All businesses revolve in filling a customer’s needs or wants.
Untapped opportunities abound even in times of economic stress. As the world turns, new needs and wants begin emerging, opening new opportunities for the intrepid businessperson who cares to look for them. The entire paradigm governing startups revolves around taking calculated risks in filling never-before-filled niche markets. However, this often takes the form of a long, drawn-out process of trial and error, which may be off-putting to more conscientious investors.
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Rather than throwing things against a wall and seeing what sticks, investors should look for innovative business ideas that fill a need. Reaping massive rewards in trailblazing new markets without incurring the accompanying risks takes a sharp eye to sense potential unfilled demand.
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It pays to start with the obvious. Many logical yet untapped business opportunities lie underneath one’s nose. For instance, several lending companies have begun catering to the financial needs of small businesses and startups, a demographic often considered risky by banks in recent years. For the first adopters, this new niche has proved to be very lucrative.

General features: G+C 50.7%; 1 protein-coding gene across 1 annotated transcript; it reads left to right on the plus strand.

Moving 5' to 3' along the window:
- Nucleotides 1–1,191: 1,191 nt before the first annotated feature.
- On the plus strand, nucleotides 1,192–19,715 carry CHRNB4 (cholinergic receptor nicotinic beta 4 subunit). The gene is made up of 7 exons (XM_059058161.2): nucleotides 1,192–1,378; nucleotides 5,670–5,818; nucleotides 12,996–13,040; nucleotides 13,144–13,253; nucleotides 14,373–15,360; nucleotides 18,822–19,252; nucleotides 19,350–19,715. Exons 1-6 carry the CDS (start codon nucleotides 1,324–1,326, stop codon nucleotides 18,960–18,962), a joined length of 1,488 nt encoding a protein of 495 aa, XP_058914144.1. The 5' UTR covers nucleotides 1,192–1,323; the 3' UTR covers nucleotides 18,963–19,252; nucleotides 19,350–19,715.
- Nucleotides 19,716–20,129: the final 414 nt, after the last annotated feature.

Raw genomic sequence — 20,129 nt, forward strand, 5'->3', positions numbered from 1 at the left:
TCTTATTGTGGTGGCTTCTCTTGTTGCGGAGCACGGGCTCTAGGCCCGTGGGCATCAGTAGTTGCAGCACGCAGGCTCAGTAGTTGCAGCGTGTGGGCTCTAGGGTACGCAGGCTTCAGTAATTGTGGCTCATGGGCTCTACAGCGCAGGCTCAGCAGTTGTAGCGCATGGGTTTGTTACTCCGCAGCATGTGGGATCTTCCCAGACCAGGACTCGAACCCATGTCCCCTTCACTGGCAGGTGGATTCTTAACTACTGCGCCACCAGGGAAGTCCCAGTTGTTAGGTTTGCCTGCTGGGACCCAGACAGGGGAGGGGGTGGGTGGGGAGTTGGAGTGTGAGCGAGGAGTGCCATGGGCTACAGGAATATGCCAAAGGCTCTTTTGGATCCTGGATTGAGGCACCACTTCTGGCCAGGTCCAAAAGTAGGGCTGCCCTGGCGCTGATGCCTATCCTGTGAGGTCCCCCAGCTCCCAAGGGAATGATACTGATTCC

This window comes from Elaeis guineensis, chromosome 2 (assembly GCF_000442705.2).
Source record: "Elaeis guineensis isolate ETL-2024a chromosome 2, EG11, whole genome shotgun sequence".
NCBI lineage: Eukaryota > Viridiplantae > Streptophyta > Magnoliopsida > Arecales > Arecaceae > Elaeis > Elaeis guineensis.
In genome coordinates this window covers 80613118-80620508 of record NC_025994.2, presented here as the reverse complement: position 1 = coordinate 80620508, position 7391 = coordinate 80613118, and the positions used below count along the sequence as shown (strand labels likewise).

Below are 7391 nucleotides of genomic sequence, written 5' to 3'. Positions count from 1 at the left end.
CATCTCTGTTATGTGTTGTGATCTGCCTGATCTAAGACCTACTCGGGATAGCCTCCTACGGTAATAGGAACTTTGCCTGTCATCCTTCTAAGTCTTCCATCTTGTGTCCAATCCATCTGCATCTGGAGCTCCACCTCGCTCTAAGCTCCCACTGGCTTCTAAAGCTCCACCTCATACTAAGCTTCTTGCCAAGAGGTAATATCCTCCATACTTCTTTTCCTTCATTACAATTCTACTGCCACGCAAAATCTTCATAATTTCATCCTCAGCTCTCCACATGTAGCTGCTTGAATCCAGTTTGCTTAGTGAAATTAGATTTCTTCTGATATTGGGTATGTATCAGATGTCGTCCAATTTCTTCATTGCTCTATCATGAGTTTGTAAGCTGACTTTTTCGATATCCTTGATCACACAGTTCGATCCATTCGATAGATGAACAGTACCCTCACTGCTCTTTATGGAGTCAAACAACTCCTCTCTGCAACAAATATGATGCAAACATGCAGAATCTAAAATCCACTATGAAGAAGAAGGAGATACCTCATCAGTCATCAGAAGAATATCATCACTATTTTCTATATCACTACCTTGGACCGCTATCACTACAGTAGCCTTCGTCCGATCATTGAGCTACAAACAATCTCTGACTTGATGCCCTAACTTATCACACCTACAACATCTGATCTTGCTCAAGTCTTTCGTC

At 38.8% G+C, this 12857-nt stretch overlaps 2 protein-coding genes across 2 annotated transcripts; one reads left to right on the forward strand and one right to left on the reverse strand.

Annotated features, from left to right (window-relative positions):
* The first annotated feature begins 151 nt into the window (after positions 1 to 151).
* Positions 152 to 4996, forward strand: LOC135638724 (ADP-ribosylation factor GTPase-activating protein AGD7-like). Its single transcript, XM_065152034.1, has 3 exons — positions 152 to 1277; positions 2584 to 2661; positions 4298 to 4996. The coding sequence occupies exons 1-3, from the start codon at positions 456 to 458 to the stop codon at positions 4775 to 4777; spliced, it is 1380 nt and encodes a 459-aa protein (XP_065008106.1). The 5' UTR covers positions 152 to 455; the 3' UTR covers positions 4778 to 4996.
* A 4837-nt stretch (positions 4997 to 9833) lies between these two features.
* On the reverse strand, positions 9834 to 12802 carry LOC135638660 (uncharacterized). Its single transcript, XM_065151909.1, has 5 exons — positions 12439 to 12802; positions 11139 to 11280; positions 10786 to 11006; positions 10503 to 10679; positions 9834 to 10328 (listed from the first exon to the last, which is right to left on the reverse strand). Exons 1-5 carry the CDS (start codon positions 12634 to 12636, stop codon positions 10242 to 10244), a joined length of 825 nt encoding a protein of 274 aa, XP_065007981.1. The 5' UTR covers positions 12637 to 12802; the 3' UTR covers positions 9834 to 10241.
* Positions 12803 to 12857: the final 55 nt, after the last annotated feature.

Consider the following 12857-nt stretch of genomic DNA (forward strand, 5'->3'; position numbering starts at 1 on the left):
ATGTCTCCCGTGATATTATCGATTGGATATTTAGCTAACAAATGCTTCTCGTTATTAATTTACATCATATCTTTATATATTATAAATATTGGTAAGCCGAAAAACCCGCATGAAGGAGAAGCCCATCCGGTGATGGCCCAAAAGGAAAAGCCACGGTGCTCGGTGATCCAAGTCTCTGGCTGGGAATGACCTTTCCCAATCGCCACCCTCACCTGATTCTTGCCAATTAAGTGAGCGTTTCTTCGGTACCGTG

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Think the same, but in a different way
A new opportunity may not necessarily be based on a new idea. Old but sound concepts that have fallen out of popularity may prove to be successful if retooled to meet new needs. Carpooling, in the decline since the 1970s, is making a comeback as alternative cab services like Uber and Lyft began offering discounted fares for people willing to travel with others going the same general route. Once created to save gas in during wartime, carpooling had been retooled as a fast, comfortable, and affordable alternative means of commuting.